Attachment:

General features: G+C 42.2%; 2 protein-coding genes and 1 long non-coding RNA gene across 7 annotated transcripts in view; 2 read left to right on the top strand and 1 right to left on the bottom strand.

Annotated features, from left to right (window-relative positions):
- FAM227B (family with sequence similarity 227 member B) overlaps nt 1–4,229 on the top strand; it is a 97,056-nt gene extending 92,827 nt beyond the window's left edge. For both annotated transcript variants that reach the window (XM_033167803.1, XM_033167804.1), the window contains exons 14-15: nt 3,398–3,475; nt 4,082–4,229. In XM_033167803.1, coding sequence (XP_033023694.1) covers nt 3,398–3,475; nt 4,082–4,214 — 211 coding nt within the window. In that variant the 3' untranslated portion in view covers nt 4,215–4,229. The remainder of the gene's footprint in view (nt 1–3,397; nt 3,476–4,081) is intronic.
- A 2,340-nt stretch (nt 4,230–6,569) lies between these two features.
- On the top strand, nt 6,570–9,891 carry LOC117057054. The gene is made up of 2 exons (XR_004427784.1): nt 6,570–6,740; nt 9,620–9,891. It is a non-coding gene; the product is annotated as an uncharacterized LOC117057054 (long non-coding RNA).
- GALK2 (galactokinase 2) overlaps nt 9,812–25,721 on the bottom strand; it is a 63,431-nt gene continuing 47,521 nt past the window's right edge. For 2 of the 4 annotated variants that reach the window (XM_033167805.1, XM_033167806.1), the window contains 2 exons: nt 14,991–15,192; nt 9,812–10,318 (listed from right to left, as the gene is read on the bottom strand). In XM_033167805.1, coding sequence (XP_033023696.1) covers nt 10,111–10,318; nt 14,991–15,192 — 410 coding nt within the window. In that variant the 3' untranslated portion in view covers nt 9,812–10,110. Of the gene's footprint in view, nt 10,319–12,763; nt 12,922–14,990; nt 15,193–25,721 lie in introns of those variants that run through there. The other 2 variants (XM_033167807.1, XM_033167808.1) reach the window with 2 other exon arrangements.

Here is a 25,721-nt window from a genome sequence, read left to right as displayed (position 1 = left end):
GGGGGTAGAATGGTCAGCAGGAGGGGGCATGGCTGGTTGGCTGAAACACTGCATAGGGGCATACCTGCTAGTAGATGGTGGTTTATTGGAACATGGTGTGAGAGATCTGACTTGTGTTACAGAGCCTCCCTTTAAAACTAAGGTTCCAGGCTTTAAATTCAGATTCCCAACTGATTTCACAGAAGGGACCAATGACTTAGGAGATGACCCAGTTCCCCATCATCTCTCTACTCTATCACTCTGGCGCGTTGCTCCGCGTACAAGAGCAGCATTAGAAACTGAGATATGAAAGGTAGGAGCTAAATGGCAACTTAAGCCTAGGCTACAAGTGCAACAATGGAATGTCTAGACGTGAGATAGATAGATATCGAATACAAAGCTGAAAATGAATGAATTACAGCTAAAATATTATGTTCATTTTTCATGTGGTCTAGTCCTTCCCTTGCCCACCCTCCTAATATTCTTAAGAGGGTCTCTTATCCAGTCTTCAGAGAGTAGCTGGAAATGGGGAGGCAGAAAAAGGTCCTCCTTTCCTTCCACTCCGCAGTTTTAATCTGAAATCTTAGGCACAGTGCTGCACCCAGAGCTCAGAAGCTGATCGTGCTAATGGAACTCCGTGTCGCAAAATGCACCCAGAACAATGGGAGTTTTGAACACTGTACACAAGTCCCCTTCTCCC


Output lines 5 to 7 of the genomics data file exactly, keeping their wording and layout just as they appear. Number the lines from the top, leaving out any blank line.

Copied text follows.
- On the top strand, nt 6,570–9,891 carry LOC117057054. The gene is made up of 2 exons (XR_004427784.1): nt 6,570–6,740; nt 9,620–9,891. It is a non-coding gene; the product is annotated as an uncharacterized LOC117057054 (long non-coding RNA).
- GALK2 (galactokinase 2) overlaps nt 9,812–25,721 on the bottom strand; it is a 63,431-nt gene continuing 47,521 nt past the window's right edge. For 2 of the 4 annotated variants that reach the window (XM_033167805.1, XM_033167806.1), the window contains 2 exons: nt 14,991–15,192; nt 9,812–10,318 (listed from right to left, as the gene is read on the bottom strand). In XM_033167805.1, coding sequence (XP_033023696.1) covers nt 10,111–10,318; nt 14,991–15,192 — 410 coding nt within the window. In that variant the 3' untranslated portion in view covers nt 9,812–10,110. Of the gene's footprint in view, nt 10,319–12,763; nt 12,922–14,990; nt 15,193–25,721 lie in introns of those variants that run through there. The other 2 variants (XM_033167807.1, XM_033167808.1) reach the window with 2 other exon arrangements.

Here is a 25,721-nt window from a genome sequence, read left to right as displayed (position 1 = left end):